Chester Historic Pub Walk
Follow the trail of historic pubs in the centre of Chester (2x Grade I, 2x Grade II*, and 2x Grade II).
A magnificent timber-framed building which was originally the townhouse of the Earls of Shrewsbury, the Bear & Billet was built in 1664, probably replacing a building destroyed in the Civil War. It became an inn in the 18th century.
The building was heavily restored in the later 19th century – the windows are probably of this date. The interior has been largely opened out, and much of the panelling appears to be relatively modern.
A medieval timber-framed townhouse dating originally from about 1208, the building was refronted in the 15th and 16th centuries and was reconstructed in the later 17th century (it was described as ‘new built’ in 1663).
In the mid-17th century, it was the home of the antiquary Randle Holme, who was responsible for recording many of the City’s medieval landmarks which have now vanished.
The building was heavily ‘restored’ in 1935. The bar counter, fireplaces, and other features clearly derive from that refurbishment, although the pub interior also retains a great deal of far older woodwork.
The later 19th century saw pub owners under pressure from licensing magistrates to improve the quality of their buildings, many of which were squalid and viewed with suspicion by respectable people. Rebuilt in 1894 to the designs of W M Boden, the Cross Keys is a typical example of the improved public house of the turn of the 20th century.
Built largely in red Ruabon brick in a freestyle including elements of medieval design, it stands on a prominent corner site.
Some internal partitions have been removed, but a sympathetic refurbishment carried out by Joules Brewery of Market Drayton has resulted in a good impression of a late Victorian pub interior.
The former St Martin’s Villa, built by the noted Chester architect Thomas Harrison (1744-1829) as his own home, where he lived from 1820 until his death.
The building overlooks two of his most important commissions, Chester Castle, rebuilt in Greek Revival style between 1788 and 1822, and the Grosvenor Bridge, which was the largest single-arch bridge in the world when it was completed a few years after his death.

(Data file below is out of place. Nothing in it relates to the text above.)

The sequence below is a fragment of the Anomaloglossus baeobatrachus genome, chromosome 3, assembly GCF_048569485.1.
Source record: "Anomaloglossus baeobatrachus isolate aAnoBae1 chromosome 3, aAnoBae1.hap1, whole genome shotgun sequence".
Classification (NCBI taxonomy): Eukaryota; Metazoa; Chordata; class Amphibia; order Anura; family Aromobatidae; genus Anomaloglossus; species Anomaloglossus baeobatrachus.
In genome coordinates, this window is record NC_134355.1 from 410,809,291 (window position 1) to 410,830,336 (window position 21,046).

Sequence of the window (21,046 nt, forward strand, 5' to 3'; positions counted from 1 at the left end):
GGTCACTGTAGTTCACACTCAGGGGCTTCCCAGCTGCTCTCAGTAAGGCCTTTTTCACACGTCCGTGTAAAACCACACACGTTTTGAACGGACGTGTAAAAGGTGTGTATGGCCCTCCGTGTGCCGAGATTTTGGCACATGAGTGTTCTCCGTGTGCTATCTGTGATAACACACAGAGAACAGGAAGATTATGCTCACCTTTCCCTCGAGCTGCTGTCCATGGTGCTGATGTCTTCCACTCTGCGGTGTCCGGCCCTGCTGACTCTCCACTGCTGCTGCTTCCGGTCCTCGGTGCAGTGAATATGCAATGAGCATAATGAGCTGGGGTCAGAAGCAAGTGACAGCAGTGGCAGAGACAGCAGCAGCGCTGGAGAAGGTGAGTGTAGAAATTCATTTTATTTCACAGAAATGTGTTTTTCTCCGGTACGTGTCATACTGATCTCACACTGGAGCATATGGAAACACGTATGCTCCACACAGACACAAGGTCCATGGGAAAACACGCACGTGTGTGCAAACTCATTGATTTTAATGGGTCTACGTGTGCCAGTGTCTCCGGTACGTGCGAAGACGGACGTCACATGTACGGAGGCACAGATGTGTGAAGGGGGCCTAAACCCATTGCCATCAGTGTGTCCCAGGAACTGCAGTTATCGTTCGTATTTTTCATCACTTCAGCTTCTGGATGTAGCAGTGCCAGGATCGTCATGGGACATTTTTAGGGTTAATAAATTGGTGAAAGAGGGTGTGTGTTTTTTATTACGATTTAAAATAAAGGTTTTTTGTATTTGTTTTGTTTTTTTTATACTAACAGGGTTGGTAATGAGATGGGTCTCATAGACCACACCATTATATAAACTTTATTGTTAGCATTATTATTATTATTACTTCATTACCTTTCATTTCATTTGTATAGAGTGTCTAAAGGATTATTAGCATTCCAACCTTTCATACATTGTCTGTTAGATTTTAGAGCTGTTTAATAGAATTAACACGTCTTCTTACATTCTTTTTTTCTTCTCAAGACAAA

His house was a simple and austere building, influenced by the classical villas Harrison had seen in Italy, where he had studied in the 1770s.
After his death it became a rectory, and in 1960 became part of the Cheshire police headquarters. It has recently been converted to a public house by local chain Brunning & Price, who specialise in the restoration and conversion of historic buildings. It retains a number of original features such as fireplaces.
Formerly Gamul House, the home of a wealthy Chester merchant family, parts of the building date back to the medieval period. Refronted in brick in the late 17th century as a precaution against fire, the building has had a variety of uses.
Rescued from dereliction by Chester City Council in the 1970s, it was converted to a pub by the local Spitting Feathers brewery in 2008.
The bar occupies the late medieval great hall on the first floor of the building, an impressive space that includes a spectacular carved fireplace of 17th-century date.
The project won a CAMRA/English Heritage Pub Design Award for best conversion to pub use.
The Falcon incorporates some of the oldest surviving domestic architecture in Chester – the beer cellar is a stone-built undercroft of 13th century date. The building above it is largely 16th and 17th century in date and was purchased by the Grosvenor family of Eaton for use as their townhouse.
It originally opened out onto one of Chester’s elevated shopping streets, the Rows, but this was incorporated into the house in 1643. The enclosed row still survives in the front bar of the pub – the partition in front of the bar includes the remains of a shop front.
The building became an inn in 1778, but in 1878 was acquired by the Chester Cocoa Tavern Company and was used for some years as a Temperance house, selling only non-alcoholic drinks.
After a period in which the building came close to dereliction, it was restored in 1980 by the Falcon Trust. It is now operated by Sam Smith’s brewery of Tadcaster.